From unprecedented wildfires across the US, Australia to the extraordinary heat of Europe and the catastrophic rains in Asia, the impacts of climate change is being felt in every corner of the world in 2021.
Climate change is an environmental challenge confronting all continents and countries across the globe with varying degrees of intensity.
Africa, Asia, North and South America and Europe, the adverse effects of climate change have manifested over the years as ozone depletion, global warming, shower of acid rain, extended fires, melting ice, rise in sea level and other extreme events calls for actions at a global scale.
Economics and Impact of Climate Change
Assessing the responsibility of Businesses and economies of the world and their impact to the rising climate change concern is a critical part of the global climate assessment. Most of the time the responsibility is thrown at Governments and Policymakers to bring in the change.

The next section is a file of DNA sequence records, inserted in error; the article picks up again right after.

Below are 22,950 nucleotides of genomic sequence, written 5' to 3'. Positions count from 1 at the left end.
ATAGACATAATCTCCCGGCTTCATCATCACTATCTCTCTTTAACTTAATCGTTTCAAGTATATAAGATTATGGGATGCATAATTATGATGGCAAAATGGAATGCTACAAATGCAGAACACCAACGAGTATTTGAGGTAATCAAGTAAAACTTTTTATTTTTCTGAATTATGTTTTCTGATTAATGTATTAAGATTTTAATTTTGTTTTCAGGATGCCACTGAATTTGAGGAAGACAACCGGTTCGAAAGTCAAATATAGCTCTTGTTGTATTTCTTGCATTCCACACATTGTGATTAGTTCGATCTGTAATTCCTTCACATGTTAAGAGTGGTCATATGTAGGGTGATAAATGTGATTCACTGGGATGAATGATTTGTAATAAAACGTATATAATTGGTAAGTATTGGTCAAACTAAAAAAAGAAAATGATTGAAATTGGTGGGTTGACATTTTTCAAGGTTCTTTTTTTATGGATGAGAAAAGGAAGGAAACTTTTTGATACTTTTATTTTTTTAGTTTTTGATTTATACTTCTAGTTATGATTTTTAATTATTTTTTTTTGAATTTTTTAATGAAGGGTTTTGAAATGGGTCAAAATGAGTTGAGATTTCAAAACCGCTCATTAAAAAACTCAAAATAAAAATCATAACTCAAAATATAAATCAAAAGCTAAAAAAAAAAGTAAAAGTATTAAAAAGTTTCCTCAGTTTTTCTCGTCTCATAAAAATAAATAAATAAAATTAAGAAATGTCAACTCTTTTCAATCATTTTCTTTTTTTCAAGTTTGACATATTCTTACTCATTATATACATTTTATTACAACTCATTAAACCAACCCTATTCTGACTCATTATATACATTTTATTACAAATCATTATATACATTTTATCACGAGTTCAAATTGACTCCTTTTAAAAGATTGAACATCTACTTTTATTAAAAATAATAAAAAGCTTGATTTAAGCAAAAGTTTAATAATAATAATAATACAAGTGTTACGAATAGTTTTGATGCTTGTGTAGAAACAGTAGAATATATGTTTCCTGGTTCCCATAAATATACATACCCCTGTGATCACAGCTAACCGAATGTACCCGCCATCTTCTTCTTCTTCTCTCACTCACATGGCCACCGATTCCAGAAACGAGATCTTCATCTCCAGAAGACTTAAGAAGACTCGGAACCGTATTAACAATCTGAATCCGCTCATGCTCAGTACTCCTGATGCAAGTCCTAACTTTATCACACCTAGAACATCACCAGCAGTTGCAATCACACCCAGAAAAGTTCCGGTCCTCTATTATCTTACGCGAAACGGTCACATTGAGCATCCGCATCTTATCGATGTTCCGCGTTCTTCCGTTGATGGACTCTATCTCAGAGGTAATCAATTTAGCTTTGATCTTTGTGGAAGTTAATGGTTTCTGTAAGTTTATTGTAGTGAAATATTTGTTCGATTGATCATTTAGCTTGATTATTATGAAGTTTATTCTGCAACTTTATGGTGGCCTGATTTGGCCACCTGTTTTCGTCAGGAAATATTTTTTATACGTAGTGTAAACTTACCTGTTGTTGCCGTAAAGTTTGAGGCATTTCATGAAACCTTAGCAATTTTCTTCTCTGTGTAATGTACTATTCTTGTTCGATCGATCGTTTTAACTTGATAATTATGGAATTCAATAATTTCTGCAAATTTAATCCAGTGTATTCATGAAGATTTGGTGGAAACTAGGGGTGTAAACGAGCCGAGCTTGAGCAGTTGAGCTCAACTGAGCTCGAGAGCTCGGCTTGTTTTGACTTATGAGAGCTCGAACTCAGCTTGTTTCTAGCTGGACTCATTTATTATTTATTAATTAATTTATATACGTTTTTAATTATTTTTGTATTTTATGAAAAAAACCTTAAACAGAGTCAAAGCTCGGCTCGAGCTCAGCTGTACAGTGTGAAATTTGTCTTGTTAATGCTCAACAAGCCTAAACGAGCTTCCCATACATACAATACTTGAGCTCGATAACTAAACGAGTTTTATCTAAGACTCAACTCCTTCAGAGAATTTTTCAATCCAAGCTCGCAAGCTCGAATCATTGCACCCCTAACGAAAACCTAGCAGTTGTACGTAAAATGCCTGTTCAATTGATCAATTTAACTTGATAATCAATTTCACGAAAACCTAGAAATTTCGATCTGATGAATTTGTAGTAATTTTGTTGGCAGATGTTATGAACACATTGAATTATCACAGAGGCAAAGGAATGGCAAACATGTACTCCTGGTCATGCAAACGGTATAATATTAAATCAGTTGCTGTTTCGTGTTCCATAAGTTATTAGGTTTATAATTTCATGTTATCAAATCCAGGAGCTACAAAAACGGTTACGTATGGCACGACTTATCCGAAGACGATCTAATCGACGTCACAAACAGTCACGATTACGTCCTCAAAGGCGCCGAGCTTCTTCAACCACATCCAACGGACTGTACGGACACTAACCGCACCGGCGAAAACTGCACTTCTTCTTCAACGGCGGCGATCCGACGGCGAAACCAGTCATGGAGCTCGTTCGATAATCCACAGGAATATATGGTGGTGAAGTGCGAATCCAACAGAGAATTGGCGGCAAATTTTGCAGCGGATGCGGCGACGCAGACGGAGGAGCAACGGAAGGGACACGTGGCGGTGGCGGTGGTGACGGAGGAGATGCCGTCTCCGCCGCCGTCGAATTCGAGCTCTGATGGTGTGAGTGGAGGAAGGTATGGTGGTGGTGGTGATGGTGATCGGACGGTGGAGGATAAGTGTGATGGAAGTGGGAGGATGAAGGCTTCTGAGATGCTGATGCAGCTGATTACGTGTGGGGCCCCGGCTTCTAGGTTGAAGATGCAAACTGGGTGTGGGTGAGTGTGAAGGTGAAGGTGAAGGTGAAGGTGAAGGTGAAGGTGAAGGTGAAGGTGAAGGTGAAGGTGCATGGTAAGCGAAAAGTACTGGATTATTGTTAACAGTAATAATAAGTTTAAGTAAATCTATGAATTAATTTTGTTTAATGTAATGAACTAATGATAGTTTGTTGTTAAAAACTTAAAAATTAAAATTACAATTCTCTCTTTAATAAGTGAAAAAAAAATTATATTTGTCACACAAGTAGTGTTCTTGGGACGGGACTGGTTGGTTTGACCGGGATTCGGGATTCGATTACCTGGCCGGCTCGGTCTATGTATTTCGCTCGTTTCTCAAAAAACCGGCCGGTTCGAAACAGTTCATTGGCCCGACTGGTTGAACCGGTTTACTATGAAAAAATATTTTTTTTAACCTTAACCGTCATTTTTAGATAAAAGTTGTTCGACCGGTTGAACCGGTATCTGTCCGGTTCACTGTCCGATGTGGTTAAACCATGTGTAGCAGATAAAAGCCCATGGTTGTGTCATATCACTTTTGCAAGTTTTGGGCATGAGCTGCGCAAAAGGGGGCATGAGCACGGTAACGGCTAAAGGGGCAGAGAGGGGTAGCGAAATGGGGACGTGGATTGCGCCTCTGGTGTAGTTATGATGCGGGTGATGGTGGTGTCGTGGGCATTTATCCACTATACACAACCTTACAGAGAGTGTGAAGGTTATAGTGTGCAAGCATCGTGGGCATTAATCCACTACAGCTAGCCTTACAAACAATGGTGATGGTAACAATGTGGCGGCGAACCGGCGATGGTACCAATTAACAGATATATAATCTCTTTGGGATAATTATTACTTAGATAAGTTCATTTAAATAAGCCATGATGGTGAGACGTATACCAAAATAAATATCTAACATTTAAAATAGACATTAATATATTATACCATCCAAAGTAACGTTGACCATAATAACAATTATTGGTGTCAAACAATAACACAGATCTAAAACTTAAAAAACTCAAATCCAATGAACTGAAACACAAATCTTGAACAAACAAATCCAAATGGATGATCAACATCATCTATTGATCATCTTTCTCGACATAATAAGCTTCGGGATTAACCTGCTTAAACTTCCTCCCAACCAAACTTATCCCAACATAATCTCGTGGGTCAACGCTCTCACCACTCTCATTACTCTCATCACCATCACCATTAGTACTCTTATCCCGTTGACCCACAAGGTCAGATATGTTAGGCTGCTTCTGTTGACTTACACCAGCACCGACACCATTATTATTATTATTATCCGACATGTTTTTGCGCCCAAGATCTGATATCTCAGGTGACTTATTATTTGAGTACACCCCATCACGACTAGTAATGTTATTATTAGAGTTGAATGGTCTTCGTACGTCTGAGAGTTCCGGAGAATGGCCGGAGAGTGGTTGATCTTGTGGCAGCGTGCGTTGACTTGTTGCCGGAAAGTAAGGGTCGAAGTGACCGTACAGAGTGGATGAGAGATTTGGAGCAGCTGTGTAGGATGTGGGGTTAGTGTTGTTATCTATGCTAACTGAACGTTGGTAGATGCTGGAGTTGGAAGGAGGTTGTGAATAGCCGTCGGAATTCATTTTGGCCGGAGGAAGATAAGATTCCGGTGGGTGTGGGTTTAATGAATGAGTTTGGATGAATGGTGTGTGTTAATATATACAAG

With economics at play and poor governmental commitments, it becomes utmost important that business and corporates across the globe step up to the crisis and shoulder the responsibility of bringing in this change. Below a independent assessment of how this can be put into practice.
Developed countries with large industrial plants and manufacturing companies have experienced the threats of climate change, and their policy-makers are working tirelessly at mitigating the adverse effects of solid waste contamination and carbon/gas emission from industrial plants on people, plants and planet.
However, unfortunately it is the developing countries that are most vulnerable to climate change and associated environmental disasters as they cannot do much to mitigate these threats because of the domestic challenges of poverty, bad governance, terrorism, hunger, diseases and institutional corruption.
A number of affirmative actions and recommendations that had been formulated at national and international level to combat climate change include eco-vigilance, conservation of the flora and fauna, adoption of environment friendly manufacturing techniques, socially responsible investment (SRI) and carbon emission reporting and disclosures. Despite all these laudable policies, environmental abuses engendered by industrial plants and manufacturing companies continue to be a growing concern.